State v. MikawaAnnotate this Case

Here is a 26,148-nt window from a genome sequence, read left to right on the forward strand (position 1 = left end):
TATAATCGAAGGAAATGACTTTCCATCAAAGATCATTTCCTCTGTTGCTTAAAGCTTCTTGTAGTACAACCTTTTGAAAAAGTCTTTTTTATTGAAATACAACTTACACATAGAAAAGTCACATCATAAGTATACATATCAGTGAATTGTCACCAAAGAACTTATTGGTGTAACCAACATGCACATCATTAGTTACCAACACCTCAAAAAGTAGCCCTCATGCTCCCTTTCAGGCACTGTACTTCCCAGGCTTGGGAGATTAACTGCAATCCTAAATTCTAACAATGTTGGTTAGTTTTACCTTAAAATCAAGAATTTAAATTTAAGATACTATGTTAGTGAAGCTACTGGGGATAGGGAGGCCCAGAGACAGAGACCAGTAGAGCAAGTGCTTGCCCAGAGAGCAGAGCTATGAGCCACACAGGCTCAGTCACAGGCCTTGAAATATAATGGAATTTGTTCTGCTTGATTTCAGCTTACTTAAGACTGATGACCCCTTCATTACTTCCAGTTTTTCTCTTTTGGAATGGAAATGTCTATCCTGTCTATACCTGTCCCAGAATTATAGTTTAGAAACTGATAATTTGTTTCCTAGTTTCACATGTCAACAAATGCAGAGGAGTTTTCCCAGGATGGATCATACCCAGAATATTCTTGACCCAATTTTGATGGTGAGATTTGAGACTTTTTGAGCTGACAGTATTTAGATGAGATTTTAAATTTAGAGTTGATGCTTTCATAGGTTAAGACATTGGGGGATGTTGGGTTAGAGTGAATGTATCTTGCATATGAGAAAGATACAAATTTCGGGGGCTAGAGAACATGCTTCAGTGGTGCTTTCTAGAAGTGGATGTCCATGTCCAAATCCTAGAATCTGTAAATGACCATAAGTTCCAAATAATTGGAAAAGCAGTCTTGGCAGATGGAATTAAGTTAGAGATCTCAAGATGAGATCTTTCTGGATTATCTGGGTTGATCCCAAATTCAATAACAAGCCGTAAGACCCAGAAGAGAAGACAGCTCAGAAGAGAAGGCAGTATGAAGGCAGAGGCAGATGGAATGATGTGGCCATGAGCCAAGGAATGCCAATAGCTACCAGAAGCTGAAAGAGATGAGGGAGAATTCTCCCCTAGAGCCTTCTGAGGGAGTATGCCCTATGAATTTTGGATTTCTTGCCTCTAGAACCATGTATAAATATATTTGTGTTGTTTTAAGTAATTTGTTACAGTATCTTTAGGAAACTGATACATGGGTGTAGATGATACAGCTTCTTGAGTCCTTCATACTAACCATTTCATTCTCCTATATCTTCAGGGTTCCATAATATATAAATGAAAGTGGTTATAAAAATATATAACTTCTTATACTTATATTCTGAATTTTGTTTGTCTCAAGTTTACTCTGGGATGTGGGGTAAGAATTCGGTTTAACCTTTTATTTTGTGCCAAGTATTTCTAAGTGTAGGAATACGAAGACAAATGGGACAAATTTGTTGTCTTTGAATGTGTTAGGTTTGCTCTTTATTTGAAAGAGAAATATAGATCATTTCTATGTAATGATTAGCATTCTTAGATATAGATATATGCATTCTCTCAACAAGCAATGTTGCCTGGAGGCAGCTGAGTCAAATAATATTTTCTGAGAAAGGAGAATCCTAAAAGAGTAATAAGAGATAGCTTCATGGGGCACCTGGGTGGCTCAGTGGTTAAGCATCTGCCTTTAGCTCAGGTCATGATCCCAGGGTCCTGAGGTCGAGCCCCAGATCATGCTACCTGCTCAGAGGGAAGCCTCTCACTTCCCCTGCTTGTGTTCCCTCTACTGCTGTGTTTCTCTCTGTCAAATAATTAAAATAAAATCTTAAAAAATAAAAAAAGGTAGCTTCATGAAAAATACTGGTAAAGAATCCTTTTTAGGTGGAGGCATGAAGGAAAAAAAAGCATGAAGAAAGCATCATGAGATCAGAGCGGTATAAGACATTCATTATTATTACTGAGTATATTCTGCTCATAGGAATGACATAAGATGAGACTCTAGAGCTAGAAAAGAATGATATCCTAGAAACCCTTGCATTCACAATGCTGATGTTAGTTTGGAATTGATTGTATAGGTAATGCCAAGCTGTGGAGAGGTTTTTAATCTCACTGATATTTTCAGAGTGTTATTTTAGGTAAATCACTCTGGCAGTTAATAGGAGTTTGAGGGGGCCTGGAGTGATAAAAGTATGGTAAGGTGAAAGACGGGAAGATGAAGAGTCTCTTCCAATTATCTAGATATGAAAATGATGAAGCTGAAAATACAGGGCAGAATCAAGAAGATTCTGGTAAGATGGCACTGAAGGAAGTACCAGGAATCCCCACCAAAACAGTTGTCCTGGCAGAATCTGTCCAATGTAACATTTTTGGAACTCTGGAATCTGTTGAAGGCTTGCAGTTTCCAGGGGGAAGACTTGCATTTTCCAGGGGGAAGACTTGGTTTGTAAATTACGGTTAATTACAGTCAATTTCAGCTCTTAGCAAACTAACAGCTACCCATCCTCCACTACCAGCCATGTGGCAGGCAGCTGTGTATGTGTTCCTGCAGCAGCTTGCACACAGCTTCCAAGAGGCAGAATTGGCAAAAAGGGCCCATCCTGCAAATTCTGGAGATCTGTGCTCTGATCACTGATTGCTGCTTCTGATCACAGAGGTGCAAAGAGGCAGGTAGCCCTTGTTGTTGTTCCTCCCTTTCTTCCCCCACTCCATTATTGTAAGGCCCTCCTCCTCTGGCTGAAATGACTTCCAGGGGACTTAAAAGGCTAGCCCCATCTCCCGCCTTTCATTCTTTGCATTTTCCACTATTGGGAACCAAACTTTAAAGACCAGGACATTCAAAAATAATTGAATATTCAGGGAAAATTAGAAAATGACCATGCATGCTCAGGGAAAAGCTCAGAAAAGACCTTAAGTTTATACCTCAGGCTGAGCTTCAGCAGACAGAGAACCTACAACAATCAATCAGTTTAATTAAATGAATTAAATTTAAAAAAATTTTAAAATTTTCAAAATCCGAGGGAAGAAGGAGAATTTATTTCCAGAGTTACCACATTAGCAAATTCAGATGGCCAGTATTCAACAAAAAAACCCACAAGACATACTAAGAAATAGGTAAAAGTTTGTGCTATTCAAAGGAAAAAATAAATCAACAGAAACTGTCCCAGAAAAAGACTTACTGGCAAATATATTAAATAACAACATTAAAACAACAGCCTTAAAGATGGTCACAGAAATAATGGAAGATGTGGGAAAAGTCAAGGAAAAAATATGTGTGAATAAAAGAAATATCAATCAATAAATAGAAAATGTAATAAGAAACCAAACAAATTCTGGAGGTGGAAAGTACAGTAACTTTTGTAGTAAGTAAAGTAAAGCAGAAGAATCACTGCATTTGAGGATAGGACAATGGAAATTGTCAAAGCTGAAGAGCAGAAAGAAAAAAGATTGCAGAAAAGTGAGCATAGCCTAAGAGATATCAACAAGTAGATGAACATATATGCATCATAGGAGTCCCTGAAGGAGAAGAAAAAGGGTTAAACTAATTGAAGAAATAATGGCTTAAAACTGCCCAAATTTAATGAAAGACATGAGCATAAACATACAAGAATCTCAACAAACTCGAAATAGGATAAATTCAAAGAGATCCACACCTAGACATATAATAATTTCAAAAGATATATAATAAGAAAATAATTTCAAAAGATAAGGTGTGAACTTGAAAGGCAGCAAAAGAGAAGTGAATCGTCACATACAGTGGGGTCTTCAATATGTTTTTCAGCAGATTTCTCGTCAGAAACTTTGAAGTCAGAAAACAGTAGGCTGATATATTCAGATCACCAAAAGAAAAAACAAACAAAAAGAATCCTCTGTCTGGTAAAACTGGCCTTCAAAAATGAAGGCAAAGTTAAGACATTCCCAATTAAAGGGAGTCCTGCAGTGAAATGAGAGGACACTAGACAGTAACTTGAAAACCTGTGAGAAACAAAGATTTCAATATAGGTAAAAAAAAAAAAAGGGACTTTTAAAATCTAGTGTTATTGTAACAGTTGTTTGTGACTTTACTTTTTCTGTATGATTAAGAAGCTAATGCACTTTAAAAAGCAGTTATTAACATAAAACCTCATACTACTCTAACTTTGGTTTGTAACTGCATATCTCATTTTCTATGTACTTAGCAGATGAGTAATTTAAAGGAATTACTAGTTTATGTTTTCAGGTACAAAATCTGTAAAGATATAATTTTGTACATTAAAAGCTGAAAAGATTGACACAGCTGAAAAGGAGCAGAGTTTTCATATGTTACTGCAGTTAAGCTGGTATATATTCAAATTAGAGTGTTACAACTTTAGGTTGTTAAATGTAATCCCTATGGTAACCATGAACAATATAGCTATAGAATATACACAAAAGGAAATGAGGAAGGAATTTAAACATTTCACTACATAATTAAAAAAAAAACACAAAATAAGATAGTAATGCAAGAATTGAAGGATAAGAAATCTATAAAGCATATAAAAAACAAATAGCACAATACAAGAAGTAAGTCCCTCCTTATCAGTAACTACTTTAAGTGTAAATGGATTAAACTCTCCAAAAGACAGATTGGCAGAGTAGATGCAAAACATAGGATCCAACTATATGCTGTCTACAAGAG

After being arrested for operating a vehicle under the influence of an intoxicant (OVUII) Defendant was taken to the police station, where he was read an implied consent form. The consent form conveyed a threat of imprisonment and punishment for refusal to submit to a breath test. Defendant subsequently elected to take a breath test, which resulted in a breath alcohol content reading above the legal limit. Defendant filed motions to suppress evidence of his breath test, arguing that he did not constitutionally consent to the breath test because his consent was coerced by the implied consent form. The district court denied Defendant’s motions to suppress. Defendant was convicted of OVUII. The Intermediate Court of Appeals affirmed. The Supreme Court vacated the judgments of the lower courts, holding that, in accordance with State v. Won, the result of Defendant’s breath test was the product of a warrantless search, and therefore, Defendant’s OVUII conviction could not stand.